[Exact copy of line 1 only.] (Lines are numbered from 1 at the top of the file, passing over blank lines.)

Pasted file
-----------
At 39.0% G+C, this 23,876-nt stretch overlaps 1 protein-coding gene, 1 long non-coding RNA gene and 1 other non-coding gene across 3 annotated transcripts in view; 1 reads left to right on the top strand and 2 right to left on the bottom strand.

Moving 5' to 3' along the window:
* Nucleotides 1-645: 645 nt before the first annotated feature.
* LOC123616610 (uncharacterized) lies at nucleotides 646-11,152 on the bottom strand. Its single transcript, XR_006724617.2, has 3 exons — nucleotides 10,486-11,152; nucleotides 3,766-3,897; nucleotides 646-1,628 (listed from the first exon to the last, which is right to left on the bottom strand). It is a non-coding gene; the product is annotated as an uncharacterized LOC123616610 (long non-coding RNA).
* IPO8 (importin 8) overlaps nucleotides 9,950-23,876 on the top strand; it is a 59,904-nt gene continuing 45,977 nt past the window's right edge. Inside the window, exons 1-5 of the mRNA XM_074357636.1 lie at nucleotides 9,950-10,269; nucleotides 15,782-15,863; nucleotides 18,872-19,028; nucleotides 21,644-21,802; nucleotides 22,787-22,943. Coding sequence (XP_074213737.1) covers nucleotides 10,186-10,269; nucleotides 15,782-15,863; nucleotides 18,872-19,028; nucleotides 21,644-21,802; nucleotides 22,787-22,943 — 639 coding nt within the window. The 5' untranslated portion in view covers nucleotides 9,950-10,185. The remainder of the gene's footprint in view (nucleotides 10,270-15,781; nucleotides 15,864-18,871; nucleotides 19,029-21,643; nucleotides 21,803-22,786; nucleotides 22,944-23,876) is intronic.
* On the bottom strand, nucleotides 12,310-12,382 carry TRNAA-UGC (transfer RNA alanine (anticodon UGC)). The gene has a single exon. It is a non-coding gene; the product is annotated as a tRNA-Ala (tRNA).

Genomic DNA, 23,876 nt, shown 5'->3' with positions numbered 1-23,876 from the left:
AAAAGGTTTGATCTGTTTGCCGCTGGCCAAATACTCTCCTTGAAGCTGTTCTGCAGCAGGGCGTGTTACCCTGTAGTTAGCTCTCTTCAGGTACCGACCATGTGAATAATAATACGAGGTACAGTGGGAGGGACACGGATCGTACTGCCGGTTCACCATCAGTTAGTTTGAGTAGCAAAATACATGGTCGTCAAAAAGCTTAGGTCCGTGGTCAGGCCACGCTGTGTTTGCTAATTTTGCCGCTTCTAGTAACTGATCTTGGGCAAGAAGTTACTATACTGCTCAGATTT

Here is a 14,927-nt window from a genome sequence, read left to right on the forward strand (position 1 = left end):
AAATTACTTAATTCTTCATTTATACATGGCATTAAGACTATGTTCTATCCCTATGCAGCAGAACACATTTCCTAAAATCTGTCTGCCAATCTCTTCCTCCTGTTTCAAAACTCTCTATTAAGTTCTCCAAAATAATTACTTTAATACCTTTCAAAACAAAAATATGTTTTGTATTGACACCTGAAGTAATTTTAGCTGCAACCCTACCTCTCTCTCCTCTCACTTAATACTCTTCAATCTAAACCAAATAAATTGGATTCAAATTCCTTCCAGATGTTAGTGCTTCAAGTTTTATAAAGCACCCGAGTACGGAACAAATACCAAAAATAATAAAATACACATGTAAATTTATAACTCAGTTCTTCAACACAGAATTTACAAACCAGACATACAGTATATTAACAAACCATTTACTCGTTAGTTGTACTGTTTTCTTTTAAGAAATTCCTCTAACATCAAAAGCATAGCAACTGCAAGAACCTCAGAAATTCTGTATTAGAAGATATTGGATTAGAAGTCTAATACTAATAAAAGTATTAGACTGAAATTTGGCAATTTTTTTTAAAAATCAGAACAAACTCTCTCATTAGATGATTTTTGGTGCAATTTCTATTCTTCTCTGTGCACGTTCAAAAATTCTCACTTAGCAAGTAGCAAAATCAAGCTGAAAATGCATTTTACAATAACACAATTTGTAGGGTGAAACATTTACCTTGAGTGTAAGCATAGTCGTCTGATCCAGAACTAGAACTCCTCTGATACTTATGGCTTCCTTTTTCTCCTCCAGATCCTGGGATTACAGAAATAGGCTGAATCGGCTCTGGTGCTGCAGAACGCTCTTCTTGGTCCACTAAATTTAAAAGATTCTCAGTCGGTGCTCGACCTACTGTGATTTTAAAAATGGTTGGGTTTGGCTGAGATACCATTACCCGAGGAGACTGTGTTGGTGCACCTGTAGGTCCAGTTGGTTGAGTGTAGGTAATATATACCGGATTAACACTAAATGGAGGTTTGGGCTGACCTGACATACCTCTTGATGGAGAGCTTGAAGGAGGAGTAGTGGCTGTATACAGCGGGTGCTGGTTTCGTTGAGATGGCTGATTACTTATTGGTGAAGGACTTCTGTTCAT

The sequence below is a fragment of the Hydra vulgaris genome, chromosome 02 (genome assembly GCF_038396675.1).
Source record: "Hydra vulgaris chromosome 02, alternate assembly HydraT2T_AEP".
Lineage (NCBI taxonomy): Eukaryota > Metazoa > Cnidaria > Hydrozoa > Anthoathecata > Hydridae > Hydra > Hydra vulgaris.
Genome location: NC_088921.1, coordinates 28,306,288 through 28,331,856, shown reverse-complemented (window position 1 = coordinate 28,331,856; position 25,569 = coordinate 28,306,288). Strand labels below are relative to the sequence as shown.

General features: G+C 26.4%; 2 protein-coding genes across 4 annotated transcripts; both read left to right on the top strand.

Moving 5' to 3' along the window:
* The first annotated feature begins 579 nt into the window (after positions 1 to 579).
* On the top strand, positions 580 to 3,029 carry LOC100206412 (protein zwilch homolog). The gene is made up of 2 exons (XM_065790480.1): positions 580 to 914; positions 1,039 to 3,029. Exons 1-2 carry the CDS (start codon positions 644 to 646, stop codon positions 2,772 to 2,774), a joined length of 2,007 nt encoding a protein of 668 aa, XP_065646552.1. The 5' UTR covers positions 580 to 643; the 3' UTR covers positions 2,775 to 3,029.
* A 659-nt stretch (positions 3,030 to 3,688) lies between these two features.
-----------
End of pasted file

At 39.0% G+C, this 23,876-nt stretch overlaps 1 protein-coding gene, 1 long non-coding RNA gene and 1 other non-coding gene across 3 annotated transcripts in view; 1 reads left to right on the top strand and 2 right to left on the bottom strand.